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Formula 1 Emilia Romagna GP

Aston Martin F1 upgrades may have made car "difficult to drive"

A messy weekend at Imola left Aston Martin with just two points, with team boss Mike Krack explaining its upgrades may have made its Formula 1 car "difficult to drive".

Fernando Alonso, Aston Martin AMR24, strays into the gravel

Aston's major Imola update, which included a floor redesign, a front wing and diffuser, was shaken down by Fernando Alonso in FP1 before Lance Stroll also received the parts from FP2 onwards.

However, on a weekend where rival teams also wheeled out new parts or further dialled in those from Miami, Aston's upgrades may have delivered absolute performance but not relative competitiveness.

Alonso's weekend was derailed by a crash at Rivazza in FP3, and following intensive repairs by the Silverstone squad, the Spaniard just about made it to the start of qualifying.

But another Q1 off at Tamburello led to Alonso being called into the box with further issues, ending the session in 18th place. With overtaking difficult, his race became a glorified test outside points contention as the team opted to make set-up changes and start from the pitlane.

Stroll didn't fare that much better by qualifying 13th, although he did get two points on the board by moving up to ninth.

Lance Stroll, Aston Martin AMR24

Lance Stroll, Aston Martin AMR24

Photo by: Zak Mauger / Motorsport Images

According to Krack, Alonso's off-track excursions showed that its AMR24 is "difficult to drive" at the moment despite being slightly quicker after the upgrades.

"In Imola, when you start from where we started, it's difficult," Krack said after the race. "We come away with two points, I think it was quite a good outcome, it shows that the car is still capable of doing things.

"But we have also seen that it is difficult to drive. We had a couple of offs over the weekend. The one from yesterday was actually impacting us the most, because we were really on the back foot from that point onwards.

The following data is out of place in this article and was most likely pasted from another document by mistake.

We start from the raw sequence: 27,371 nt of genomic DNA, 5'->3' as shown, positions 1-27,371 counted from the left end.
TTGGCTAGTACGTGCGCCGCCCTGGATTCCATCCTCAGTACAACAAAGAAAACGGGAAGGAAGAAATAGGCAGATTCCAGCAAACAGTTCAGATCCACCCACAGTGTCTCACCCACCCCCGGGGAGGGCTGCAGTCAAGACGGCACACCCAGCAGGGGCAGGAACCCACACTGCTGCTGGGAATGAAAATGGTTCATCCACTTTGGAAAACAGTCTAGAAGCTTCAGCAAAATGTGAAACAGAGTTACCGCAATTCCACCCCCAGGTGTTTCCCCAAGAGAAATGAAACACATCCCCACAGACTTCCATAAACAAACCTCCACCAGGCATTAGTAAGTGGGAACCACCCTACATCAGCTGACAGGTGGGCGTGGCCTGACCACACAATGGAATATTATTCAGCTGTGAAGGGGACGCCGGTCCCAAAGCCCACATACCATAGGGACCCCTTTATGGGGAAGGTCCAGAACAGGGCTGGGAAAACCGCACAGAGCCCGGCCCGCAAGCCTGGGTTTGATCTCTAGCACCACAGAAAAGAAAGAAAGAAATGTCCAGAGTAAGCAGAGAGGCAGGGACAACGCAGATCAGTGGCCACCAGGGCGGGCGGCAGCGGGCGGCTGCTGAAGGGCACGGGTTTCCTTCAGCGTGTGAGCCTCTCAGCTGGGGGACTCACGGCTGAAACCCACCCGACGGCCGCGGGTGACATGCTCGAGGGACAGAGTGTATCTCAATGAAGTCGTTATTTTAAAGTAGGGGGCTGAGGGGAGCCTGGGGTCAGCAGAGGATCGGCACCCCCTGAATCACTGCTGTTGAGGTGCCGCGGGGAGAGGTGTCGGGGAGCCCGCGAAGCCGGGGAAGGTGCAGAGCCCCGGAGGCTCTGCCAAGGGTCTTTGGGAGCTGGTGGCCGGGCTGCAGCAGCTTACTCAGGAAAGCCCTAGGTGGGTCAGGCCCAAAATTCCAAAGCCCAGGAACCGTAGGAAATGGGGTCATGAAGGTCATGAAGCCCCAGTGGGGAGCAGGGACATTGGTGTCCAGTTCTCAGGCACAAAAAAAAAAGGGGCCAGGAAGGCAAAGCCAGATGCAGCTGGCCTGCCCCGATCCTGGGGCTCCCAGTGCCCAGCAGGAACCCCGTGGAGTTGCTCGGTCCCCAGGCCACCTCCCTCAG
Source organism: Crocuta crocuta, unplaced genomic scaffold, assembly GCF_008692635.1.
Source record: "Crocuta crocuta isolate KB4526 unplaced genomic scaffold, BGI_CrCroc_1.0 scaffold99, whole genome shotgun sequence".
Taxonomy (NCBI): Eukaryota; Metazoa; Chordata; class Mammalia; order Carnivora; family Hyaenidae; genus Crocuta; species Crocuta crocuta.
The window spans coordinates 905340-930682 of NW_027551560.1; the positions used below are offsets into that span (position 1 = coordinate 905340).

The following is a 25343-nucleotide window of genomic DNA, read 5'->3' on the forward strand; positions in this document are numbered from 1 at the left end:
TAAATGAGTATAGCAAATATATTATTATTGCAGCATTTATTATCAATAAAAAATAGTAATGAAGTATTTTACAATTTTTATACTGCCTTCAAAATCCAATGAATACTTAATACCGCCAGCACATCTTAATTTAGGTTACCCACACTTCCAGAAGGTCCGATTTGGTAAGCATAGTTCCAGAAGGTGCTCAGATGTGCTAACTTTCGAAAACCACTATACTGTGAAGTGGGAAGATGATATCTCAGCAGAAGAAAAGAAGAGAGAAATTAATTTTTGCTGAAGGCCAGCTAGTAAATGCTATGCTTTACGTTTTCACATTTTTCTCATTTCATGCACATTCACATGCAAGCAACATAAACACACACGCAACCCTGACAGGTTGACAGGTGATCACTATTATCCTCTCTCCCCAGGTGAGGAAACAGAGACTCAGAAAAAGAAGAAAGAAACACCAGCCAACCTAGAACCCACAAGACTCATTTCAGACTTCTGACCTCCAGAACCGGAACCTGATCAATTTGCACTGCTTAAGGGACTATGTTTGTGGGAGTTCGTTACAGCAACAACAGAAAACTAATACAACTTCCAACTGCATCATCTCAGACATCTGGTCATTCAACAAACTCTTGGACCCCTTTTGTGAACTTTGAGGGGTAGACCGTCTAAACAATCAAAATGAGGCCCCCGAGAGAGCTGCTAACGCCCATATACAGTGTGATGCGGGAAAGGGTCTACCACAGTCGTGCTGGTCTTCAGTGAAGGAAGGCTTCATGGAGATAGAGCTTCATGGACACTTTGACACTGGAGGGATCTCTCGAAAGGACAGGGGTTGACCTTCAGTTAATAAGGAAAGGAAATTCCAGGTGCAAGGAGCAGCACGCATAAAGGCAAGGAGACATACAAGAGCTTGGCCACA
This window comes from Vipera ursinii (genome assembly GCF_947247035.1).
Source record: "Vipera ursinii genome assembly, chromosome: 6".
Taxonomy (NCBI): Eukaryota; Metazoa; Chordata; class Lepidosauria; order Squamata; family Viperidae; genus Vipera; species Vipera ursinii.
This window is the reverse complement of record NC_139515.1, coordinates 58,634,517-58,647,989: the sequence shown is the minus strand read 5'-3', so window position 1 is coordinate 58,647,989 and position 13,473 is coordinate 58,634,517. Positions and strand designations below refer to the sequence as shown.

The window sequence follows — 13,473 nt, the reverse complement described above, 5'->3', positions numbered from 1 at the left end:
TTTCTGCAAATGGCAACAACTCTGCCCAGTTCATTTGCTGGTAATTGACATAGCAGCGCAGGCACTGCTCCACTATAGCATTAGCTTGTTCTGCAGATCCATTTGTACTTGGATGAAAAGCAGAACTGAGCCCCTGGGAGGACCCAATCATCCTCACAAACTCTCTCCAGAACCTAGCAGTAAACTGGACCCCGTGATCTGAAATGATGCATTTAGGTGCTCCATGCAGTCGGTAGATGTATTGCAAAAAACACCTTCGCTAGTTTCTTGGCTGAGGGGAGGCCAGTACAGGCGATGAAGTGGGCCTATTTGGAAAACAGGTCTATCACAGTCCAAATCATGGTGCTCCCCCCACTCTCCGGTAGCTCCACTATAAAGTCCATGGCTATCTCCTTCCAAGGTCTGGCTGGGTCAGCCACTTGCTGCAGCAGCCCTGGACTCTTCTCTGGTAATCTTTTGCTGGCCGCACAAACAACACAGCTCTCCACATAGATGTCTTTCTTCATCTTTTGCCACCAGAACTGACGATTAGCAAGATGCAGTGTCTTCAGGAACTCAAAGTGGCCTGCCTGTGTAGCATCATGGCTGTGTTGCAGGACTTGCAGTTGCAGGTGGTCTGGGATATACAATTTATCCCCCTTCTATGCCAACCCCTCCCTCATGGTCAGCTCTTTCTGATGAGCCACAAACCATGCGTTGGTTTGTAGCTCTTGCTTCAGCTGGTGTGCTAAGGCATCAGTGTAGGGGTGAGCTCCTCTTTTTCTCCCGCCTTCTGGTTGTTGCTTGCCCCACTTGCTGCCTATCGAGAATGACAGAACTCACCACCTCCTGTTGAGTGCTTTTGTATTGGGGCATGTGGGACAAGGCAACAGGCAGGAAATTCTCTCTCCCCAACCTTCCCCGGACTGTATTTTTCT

"We wanted to learn more, that's why we elected to start from the pitlane and make a change on the car to see if we can make it easier. We wanted to do better from what we have done. But it was also compromised a little bit by the events of yesterday."

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After qualifying, Stroll pointed out the Imola upgrade package, which was described as being part of an "aggressive" programme by technical director Dan Fallows, was simply not enough to keep pace with its direct rivals.

Aston is in danger of falling further behind the top four while also seeing RB making strides since Miami.

But while Krack was careful not to jump to conclusions after Imola, suggesting the picture could look different in Monaco and again in Montreal, he acknowledged the AMR24 needs more firepower soon.

"We're not happy with two points, that is clear," he added. "But other people are also bringing upgrades, so it is always a relative game.

"it's tough, we must not underestimate that. I think, except one team, everybody has a list full of upgrades, so it shows how competitive the whole field is."

"We have to really keep pushing and bringing more stuff."

Additional reporting by Jonathan Noble

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